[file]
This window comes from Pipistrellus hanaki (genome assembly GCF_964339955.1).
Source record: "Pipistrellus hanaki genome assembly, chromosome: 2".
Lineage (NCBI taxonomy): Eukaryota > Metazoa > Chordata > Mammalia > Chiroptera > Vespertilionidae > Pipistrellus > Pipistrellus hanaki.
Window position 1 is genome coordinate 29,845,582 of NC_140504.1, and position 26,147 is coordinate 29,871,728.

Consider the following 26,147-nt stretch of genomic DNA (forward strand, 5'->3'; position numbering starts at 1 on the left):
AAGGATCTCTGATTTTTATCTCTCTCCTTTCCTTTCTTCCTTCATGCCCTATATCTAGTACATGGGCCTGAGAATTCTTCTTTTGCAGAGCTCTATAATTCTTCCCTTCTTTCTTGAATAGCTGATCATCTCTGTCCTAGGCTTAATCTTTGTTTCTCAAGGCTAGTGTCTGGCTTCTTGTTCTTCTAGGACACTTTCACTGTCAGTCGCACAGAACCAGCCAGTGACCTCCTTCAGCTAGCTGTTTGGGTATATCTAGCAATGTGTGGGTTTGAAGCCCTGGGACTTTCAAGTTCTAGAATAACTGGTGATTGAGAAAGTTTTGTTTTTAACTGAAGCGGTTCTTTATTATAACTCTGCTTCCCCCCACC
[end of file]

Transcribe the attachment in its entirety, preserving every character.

This window comes from Pipistrellus hanaki (genome assembly GCF_964339955.1).
Source record: "Pipistrellus hanaki genome assembly, chromosome: 2".
Lineage (NCBI taxonomy): Eukaryota > Metazoa > Chordata > Mammalia > Chiroptera > Vespertilionidae > Pipistrellus > Pipistrellus hanaki.
Window position 1 is genome coordinate 29,845,582 of NC_140504.1, and position 26,147 is coordinate 29,871,728.

Consider the following 26,147-nt stretch of genomic DNA (forward strand, 5'->3'; position numbering starts at 1 on the left):
AAGGATCTCTGATTTTTATCTCTCTCCTTTCCTTTCTTCCTTCATGCCCTATATCTAGTACATGGGCCTGAGAATTCTTCTTTTGCAGAGCTCTATAATTCTTCCCTTCTTTCTTGAATAGCTGATCATCTCTGTCCTAGGCTTAATCTTTGTTTCTCAAGGCTAGTGTCTGGCTTCTTGTTCTTCTAGGACACTTTCACTGTCAGTCGCACAGAACCAGCCAGTGACCTCCTTCAGCTAGCTGTTTGGGTATATCTAGCAATGTGTGGGTTTGAAGCCCTGGGACTTTCAAGTTCTAGAATAACTGGTGATTGAGAAAGTTTTGTTTTTAACTGAAGCGGTTCTTTATTATAACTCTGCTTCCCCCCACC